By Paul McBeth
Dec. 3 (BusinessDesk) - PGG Wrightson's $434 million sale of its seeds business to Danish cooperative DLF Seeds has hit a hurdle with the Commerce Commission uneasy about the potential concentration of power in the ryegrass seeds market.
The antitrust regulator has issued a letter of issues outlining its concerns about the proposed deal. At this stage it's not satisfied the transaction wouldn't let DLF raise prices or reduce the quality to customers by taking out a competitor in the production and supply of ryegrass seeds. The letter isn't the final say and the regulator wants submissions from interested parties this month. A decision is due by Feb. 14.
The commission said the analysis of current market shares probably understates the importance of DLF's research and development programme, which has successfully developed novel ryegrass endophytes and high-performing ryegrass cultivars specifically for New Zealand conditions.
"Our preliminary view is that DLF is a close competitor to PGW Seeds in the market for the production and supply of ryegrass and is generating competitive tension which may not be replicated by other competitors that have relatively small market shares," Commerce Commission senior investigator Andy Gallagher said in the letter.
Because it takes 10 to 15 years to get a product ready for commercial release, the regulator said it was unlikely a new entrant could constrain the enlarged entity.
The commission said it's also assessing whether imported turf seeds are a viable competitor to the combined business.
DLF cited its research capability as making it a strong potential suitor of the New Zealand firm in its application for clearance of the deal. It said that scientific focus made it a better buyer than rival bidders because it was in a stronger position to take advantage of opportunities in genomic selection and endophyte technology.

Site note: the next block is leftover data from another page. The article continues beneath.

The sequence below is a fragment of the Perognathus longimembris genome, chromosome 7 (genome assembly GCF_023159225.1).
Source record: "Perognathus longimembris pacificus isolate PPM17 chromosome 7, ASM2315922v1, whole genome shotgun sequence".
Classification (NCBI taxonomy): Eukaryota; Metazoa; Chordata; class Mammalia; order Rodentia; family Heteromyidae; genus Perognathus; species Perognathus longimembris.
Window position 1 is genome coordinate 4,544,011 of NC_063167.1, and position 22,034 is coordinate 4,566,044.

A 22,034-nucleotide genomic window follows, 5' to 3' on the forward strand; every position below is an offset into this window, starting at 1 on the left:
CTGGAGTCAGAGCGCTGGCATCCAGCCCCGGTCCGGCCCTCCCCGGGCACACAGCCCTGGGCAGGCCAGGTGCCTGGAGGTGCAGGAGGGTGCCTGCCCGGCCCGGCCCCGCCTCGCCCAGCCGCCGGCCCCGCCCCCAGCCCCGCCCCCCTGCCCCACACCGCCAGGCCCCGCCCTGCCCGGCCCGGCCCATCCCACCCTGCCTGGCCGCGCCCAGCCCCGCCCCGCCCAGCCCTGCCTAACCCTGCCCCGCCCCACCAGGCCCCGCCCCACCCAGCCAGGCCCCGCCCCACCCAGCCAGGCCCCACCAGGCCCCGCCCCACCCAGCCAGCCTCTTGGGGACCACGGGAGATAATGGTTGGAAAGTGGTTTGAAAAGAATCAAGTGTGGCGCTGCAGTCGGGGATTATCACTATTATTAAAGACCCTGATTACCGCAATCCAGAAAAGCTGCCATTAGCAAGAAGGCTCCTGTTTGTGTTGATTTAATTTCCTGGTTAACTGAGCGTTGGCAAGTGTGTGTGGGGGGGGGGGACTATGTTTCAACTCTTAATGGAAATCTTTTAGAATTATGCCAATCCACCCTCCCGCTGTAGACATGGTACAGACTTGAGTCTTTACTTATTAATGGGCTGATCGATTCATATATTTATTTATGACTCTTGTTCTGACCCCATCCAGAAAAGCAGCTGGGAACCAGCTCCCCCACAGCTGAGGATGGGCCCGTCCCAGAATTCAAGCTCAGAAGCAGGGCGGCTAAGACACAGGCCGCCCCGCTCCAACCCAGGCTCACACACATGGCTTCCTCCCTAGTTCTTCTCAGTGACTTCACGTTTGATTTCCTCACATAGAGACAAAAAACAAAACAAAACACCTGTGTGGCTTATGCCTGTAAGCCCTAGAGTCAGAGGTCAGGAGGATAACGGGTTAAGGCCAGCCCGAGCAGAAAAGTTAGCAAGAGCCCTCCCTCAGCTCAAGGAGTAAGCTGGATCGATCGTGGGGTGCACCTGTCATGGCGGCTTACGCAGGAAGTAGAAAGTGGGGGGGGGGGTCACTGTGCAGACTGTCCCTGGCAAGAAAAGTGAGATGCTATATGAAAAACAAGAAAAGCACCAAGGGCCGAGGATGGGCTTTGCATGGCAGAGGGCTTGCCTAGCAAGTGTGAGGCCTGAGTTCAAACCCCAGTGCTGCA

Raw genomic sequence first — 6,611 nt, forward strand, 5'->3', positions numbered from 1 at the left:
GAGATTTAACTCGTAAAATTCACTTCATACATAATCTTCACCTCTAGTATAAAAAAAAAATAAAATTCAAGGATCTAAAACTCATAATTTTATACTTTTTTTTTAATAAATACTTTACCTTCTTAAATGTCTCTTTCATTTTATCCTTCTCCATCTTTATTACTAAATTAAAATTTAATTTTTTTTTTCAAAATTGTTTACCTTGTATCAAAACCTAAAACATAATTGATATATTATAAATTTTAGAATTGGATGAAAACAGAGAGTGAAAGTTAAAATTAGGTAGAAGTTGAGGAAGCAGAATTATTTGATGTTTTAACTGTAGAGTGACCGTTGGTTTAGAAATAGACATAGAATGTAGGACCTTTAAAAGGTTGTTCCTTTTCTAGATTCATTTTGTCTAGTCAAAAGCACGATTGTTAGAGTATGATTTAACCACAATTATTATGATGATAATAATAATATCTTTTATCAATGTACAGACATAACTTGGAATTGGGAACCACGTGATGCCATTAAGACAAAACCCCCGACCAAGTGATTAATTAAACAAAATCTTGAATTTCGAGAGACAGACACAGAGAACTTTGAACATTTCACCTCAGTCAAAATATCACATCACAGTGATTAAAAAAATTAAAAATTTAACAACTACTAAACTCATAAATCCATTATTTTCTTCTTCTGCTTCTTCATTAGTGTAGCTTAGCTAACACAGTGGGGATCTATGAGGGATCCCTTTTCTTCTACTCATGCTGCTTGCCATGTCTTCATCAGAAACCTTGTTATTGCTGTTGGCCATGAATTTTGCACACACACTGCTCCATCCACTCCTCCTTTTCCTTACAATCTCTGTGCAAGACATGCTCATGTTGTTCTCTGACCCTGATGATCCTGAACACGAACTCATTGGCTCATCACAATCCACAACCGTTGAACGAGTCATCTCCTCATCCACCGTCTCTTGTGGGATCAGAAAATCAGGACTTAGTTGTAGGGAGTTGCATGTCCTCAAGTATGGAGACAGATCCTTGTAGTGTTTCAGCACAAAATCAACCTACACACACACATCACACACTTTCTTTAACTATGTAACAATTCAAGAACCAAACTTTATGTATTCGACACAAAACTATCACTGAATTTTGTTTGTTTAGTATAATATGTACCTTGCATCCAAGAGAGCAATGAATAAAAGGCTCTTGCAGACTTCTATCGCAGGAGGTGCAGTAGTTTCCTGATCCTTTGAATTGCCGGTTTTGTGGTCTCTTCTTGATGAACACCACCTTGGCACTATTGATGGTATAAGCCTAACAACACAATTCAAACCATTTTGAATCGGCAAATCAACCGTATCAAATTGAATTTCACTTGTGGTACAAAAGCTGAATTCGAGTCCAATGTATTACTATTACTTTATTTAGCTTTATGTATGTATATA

Wrightson shareholders overwhelmingly backed the sale of the seeds division, of which $292 million is set to be returned to investors through a share buyback if it goes ahead.
The deal was judged fair to minority shareholders, although the New Zealand Shareholders' Association opposed it saying the short-term gain for investors was offset by the remaining business being half the size of, and inferior to, the seeds unit.
Wrightson has retained First NZ Capital to review options for the remaining businesses, capital requirements and shareholding structure.
The firm's cornerstone shareholder Agria Corp owns 50.2 percent of the rural services firm. That stake became problematic when the Overseas Investment Office said it was reviewing the company's 'good character' status due to an ongoing probe by the US Securities and Exchange Commission over the accuracy of disclosures and accusations of share price manipulation.
Agria's principal Alan Lai stepped down as chair of Wrightson ahead of the Oct. 30 annual meeting, with Joo Hai Lee appointed as interim chair.
Wrightson shares were unchanged at 57 cents.